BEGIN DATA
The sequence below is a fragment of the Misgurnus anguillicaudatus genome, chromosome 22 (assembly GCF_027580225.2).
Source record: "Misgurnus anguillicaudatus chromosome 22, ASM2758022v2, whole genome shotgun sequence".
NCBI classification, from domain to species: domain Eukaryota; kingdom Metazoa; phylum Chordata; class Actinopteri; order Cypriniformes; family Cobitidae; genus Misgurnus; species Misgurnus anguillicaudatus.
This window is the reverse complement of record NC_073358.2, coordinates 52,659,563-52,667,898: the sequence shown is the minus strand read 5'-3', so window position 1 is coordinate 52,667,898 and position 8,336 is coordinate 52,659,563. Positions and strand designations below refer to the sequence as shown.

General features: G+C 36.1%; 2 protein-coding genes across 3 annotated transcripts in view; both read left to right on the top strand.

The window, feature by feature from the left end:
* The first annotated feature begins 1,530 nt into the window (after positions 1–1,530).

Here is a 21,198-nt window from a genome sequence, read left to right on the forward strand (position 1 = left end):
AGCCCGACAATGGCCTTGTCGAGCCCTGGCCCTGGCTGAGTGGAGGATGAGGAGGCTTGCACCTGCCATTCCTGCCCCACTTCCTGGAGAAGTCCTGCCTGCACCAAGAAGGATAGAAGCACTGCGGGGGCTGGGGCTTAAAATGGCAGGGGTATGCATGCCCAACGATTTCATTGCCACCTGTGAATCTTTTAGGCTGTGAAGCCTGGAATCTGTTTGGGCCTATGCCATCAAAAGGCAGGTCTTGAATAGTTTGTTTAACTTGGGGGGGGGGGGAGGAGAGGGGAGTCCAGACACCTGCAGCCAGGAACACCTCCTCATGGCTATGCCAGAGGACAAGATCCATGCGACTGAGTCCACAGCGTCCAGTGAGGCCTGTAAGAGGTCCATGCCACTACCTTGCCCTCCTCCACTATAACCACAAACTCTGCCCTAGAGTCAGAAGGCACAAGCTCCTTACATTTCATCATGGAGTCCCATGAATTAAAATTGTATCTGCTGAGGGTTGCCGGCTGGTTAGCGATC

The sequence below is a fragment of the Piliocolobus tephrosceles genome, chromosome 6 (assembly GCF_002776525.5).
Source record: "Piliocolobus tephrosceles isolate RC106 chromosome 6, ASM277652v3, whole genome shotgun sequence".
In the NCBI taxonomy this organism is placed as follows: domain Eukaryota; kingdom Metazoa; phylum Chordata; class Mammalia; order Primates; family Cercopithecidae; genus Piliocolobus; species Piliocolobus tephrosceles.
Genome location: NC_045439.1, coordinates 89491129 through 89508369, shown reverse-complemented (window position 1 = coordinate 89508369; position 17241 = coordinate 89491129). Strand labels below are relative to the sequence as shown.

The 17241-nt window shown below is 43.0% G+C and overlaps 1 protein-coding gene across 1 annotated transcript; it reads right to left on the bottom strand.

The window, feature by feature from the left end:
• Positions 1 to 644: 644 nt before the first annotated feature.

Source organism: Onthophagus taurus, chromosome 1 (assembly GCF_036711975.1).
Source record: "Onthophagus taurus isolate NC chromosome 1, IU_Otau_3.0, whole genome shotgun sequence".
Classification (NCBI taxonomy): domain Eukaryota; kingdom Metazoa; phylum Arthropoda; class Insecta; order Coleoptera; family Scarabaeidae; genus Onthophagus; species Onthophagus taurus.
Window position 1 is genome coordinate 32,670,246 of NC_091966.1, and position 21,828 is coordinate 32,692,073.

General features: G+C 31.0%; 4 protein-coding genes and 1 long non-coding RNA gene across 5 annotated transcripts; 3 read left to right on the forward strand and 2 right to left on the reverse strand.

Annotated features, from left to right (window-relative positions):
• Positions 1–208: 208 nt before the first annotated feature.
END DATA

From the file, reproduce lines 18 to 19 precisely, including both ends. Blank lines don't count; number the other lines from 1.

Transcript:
Source record: "Onthophagus taurus isolate NC chromosome 1, IU_Otau_3.0, whole genome shotgun sequence".
Classification (NCBI taxonomy): domain Eukaryota; kingdom Metazoa; phylum Arthropoda; class Insecta; order Coleoptera; family Scarabaeidae; genus Onthophagus; species Onthophagus taurus.